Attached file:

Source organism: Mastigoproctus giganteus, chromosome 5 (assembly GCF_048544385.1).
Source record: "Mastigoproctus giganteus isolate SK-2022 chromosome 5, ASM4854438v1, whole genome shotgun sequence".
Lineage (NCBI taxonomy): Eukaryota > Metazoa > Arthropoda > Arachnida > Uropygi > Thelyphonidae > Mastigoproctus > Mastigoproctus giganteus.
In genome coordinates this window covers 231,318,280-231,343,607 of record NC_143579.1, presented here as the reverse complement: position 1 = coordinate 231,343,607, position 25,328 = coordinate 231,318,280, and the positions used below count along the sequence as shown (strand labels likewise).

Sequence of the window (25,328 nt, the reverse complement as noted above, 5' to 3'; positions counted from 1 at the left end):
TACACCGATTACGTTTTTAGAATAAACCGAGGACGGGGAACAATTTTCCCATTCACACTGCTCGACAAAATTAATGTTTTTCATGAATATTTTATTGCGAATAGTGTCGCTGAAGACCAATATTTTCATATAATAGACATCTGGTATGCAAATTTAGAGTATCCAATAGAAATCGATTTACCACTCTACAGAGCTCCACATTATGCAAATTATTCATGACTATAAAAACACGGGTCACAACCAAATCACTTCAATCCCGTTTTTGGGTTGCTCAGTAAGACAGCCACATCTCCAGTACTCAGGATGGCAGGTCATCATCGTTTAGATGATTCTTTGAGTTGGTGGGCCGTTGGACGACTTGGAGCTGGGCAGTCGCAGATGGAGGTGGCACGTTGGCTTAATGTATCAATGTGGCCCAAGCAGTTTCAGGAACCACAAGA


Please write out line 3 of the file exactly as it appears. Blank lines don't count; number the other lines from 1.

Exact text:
Lineage (NCBI taxonomy): Eukaryota > Metazoa > Arthropoda > Arachnida > Uropygi > Thelyphonidae > Mastigoproctus > Mastigoproctus giganteus.